The general rules of the EFC appear to have borrowed, albeit imperfectly, „the issue of recurring cases“ from the U.S. Bankruptcy Act. Caution should be exercised when comparing U.S. and Canadian laws, as there are significant differences. For example, the safe harbor granted to futures contracts under U.S. law is only available if they are settled with a „futures broker“ (Section 101(26) of the U.S. Bankruptcy Act). There is no similar requirement under Canadian law. (a) a contract for difference or swap, including a total return swap, a price return swap, a default swap or a base swap; (b) an appointment; (c) a cap, necklace, bottom or spread; (d) an option; and (e) a point or point forward.
In the spring of 2007, the Canadian Parliament amended several federal bankruptcy statutes to transfer the definition of the class of protected contracts known as eligible financial contracts (CFCs) from the federal bankruptcy statutes themselves into their respective related regulations. A wide range of products, including margin loans, is now covered. On November 15, Treasury Board approved the final provisions of the Bankruptcy and Insolvency Act, the Winding-up and Restructuring Act, the Companies` Creditors Arrangement Act and the Canada Deposit Insurance Corporation Act. The amendments came into force on November 17, 2007. The long-awaited definition of the CEF includes the following types of agreements: in calpine, the General Court considered the variable price/absence of a fixed price as a factor which led to the agreement in question not being classified as an EFC. However, the Court reached this conclusion in part because of the lack of evidence that the defendants had provided coverage under the agreement. Nor was there any indication that the derivatives industry viewed the deal as a futures contract. In Re Blue Range Resources Corp., the first case to test the CEF provisions in the CCAA in 1997, the lower court (Chamber Judge) was concerned that a broad definition of futures as CFCs would nullify the general suspension objective under the CCAA. Blue Range Resources Corp., a producer, had sold the gas it produced to several trading companies through futures contracts with each of them. Unlike the contracts, which are HGFs of Blue Range Resource Corp., the contracts at issue in this case do not possess any of those characteristics and cannot be classified as HGFs. However, the mere pro forma inclusion of such clauses in a contract does not automatically qualify it as a CEF.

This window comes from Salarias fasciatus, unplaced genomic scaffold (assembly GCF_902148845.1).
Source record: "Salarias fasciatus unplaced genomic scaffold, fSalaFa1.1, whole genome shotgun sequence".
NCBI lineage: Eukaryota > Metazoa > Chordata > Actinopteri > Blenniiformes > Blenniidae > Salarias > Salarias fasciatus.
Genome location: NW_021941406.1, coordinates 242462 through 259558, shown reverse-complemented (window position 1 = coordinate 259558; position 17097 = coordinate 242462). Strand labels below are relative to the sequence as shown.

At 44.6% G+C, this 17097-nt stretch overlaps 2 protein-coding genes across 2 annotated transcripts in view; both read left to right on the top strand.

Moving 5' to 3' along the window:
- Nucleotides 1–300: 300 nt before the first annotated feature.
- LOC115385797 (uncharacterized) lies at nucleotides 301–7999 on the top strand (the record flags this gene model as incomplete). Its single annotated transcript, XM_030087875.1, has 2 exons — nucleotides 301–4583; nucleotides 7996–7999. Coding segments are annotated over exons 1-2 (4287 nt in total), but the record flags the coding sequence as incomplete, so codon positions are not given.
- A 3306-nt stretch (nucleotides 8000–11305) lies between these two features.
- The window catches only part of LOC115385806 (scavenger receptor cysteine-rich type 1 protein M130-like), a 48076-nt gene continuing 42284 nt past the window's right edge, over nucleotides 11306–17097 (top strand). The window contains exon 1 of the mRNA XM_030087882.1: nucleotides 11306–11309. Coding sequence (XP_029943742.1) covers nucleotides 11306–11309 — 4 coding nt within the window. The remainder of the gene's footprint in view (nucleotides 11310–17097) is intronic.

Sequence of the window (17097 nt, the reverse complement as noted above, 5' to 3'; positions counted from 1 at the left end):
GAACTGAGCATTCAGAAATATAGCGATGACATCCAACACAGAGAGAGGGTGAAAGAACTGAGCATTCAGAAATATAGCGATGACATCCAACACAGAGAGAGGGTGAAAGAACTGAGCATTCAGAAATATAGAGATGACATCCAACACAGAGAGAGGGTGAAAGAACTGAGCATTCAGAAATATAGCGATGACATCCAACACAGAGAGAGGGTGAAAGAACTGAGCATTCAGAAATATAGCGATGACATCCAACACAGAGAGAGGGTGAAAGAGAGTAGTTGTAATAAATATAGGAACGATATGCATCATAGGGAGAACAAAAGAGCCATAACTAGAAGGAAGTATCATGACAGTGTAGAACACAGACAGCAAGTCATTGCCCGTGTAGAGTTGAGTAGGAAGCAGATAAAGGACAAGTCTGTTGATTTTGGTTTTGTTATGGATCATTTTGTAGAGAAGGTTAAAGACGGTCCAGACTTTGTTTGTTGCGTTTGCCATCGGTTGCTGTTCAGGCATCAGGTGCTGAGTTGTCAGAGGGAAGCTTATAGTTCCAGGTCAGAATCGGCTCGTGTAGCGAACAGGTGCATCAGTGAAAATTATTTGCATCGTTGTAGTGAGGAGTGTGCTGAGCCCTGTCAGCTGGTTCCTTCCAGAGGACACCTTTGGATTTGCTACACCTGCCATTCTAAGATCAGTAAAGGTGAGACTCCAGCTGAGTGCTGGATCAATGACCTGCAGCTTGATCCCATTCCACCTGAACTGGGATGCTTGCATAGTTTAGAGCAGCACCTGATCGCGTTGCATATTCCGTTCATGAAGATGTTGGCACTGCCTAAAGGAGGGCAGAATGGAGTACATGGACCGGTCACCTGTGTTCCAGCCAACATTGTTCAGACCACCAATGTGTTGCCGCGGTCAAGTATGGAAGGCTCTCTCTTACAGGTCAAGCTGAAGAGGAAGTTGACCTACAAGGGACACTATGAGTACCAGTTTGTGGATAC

In determining its character, account should be taken of the contract as a whole. . . .